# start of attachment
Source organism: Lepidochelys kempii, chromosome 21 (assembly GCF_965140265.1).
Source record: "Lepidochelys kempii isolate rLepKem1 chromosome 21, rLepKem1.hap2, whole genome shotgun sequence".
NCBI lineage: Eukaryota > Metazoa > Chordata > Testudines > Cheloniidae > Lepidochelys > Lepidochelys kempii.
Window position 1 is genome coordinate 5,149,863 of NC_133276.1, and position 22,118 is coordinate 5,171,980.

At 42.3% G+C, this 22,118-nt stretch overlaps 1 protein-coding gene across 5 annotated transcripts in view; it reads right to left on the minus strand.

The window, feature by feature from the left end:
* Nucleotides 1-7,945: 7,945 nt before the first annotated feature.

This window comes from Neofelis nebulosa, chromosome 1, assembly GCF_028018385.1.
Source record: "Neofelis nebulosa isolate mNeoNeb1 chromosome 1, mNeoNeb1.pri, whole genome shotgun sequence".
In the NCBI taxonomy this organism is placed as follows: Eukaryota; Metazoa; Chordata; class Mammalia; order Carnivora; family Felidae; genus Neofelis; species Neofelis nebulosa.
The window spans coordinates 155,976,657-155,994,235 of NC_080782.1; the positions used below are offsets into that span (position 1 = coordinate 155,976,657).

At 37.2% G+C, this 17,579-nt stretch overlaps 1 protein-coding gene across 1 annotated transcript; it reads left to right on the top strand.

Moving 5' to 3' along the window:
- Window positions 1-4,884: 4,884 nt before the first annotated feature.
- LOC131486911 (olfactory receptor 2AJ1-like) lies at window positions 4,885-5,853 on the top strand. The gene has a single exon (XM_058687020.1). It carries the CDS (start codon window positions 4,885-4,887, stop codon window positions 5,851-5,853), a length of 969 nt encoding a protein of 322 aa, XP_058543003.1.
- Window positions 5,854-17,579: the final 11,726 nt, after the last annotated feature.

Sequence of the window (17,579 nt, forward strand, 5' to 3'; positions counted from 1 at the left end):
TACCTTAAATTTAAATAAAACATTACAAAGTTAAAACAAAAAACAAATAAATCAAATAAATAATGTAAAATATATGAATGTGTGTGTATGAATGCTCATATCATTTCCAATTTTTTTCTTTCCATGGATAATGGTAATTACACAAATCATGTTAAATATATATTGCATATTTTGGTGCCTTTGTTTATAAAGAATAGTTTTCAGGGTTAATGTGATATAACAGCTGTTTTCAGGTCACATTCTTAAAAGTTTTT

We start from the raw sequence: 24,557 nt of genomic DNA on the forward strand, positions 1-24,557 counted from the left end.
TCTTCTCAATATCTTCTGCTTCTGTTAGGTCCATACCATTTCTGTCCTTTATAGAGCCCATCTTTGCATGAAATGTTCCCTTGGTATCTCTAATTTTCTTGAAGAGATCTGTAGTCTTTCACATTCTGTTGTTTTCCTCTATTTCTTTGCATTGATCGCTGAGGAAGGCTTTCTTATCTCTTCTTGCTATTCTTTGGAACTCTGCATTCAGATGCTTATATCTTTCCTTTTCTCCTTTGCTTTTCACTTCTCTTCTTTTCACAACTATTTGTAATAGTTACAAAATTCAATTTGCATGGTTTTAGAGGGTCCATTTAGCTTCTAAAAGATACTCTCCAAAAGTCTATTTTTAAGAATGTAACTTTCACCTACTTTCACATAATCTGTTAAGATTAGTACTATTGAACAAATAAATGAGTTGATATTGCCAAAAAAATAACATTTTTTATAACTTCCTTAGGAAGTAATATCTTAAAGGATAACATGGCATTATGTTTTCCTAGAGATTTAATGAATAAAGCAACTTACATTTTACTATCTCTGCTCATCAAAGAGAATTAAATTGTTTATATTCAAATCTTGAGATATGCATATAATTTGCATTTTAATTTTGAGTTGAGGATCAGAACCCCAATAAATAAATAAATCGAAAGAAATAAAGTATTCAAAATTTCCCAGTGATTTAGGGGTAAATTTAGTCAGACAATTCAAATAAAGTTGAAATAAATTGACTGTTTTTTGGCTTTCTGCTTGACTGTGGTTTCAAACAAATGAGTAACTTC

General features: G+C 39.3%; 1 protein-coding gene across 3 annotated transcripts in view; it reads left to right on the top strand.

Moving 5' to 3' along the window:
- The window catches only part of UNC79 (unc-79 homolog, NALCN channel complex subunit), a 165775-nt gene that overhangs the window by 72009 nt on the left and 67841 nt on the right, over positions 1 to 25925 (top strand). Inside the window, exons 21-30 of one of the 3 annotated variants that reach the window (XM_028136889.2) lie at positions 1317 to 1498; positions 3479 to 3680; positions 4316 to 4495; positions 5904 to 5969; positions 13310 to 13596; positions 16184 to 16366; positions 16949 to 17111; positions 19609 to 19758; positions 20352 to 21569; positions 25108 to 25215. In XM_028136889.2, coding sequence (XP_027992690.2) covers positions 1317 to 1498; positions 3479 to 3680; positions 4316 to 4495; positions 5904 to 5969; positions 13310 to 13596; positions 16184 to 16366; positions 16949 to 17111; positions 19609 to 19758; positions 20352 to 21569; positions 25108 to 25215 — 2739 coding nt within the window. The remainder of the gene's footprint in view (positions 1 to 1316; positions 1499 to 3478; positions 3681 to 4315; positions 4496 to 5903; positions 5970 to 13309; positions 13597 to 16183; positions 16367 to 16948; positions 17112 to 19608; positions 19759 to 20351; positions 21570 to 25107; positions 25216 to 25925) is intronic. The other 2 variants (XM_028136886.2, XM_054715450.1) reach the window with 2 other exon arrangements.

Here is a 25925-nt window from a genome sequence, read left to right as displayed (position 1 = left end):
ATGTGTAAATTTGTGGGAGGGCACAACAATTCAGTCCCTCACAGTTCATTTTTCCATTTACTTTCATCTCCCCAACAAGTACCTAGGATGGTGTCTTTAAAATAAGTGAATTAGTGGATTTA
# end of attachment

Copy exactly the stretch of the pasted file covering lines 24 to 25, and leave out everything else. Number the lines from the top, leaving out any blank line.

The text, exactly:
Here is a 25925-nt window from a genome sequence, read left to right as displayed (position 1 = left end):
ATGTGTAAATTTGTGGGAGGGCACAACAATTCAGTCCCTCACAGTTCATTTTTCCATTTACTTTCATCTCCCCAACAAGTACCTAGGATGGTGTCTTTAAAATAAGTGAATTAGTGGATTTA